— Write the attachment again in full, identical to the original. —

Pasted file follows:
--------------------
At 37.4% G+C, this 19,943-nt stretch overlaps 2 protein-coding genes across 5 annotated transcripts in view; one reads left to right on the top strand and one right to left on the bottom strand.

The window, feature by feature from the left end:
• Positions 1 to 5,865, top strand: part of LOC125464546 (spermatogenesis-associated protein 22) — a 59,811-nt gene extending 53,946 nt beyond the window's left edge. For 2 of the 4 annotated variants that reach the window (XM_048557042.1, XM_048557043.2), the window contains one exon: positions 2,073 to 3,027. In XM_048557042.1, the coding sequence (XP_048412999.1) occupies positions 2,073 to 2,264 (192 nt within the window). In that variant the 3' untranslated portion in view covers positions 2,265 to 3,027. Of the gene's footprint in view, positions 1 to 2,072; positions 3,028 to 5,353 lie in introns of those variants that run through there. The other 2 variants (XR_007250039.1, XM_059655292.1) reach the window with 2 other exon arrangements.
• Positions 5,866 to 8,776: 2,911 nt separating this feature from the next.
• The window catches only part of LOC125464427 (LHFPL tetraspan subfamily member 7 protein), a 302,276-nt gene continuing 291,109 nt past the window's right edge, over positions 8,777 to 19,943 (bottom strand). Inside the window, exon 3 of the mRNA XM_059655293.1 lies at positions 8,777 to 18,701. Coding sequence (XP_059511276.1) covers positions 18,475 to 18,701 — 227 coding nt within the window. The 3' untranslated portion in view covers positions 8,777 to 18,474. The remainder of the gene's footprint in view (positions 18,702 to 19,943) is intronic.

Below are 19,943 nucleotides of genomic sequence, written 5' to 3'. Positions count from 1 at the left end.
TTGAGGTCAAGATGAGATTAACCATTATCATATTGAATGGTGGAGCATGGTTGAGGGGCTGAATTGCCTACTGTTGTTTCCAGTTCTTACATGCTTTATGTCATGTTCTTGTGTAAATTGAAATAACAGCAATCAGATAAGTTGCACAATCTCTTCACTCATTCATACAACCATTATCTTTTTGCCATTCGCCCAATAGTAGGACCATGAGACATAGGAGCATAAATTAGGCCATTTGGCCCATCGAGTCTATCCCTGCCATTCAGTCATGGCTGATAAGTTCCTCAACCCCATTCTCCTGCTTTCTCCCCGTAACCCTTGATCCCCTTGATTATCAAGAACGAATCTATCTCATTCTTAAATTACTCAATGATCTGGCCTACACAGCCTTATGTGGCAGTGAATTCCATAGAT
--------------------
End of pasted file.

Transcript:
At 37.4% G+C, this 19,943-nt stretch overlaps 2 protein-coding genes across 5 annotated transcripts in view; one reads left to right on the top strand and one right to left on the bottom strand.

The window, feature by feature from the left end:
• Positions 1 to 5,865, top strand: part of LOC125464546 (spermatogenesis-associated protein 22) — a 59,811-nt gene extending 53,946 nt beyond the window's left edge. For 2 of the 4 annotated variants that reach the window (XM_048557042.1, XM_048557043.2), the window contains one exon: positions 2,073 to 3,027. In XM_048557042.1, the coding sequence (XP_048412999.1) occupies positions 2,073 to 2,264 (192 nt within the window). In that variant the 3' untranslated portion in view covers positions 2,265 to 3,027. Of the gene's footprint in view, positions 1 to 2,072; positions 3,028 to 5,353 lie in introns of those variants that run through there. The other 2 variants (XR_007250039.1, XM_059655292.1) reach the window with 2 other exon arrangements.
• Positions 5,866 to 8,776: 2,911 nt separating this feature from the next.
• The window catches only part of LOC125464427 (LHFPL tetraspan subfamily member 7 protein), a 302,276-nt gene continuing 291,109 nt past the window's right edge, over positions 8,777 to 19,943 (bottom strand). Inside the window, exon 3 of the mRNA XM_059655293.1 lies at positions 8,777 to 18,701. Coding sequence (XP_059511276.1) covers positions 18,475 to 18,701 — 227 coding nt within the window. The 3' untranslated portion in view covers positions 8,777 to 18,474. The remainder of the gene's footprint in view (positions 18,702 to 19,943) is intronic.

Below are 19,943 nucleotides of genomic sequence, written 5' to 3'. Positions count from 1 at the left end.
TTGAGGTCAAGATGAGATTAACCATTATCATATTGAATGGTGGAGCATGGTTGAGGGGCTGAATTGCCTACTGTTGTTTCCAGTTCTTACATGCTTTATGTCATGTTCTTGTGTAAATTGAAATAACAGCAATCAGATAAGTTGCACAATCTCTTCACTCATTCATACAACCATTATCTTTTTGCCATTCGCCCAATAGTAGGACCATGAGACATAGGAGCATAAATTAGGCCATTTGGCCCATCGAGTCTATCCCTGCCATTCAGTCATGGCTGATAAGTTCCTCAACCCCATTCTCCTGCTTTCTCCCCGTAACCCTTGATCCCCTTGATTATCAAGAACGAATCTATCTCATTCTTAAATTACTCAATGATCTGGCCTACACAGCCTTATGTGGCAGTGAATTCCATAGAT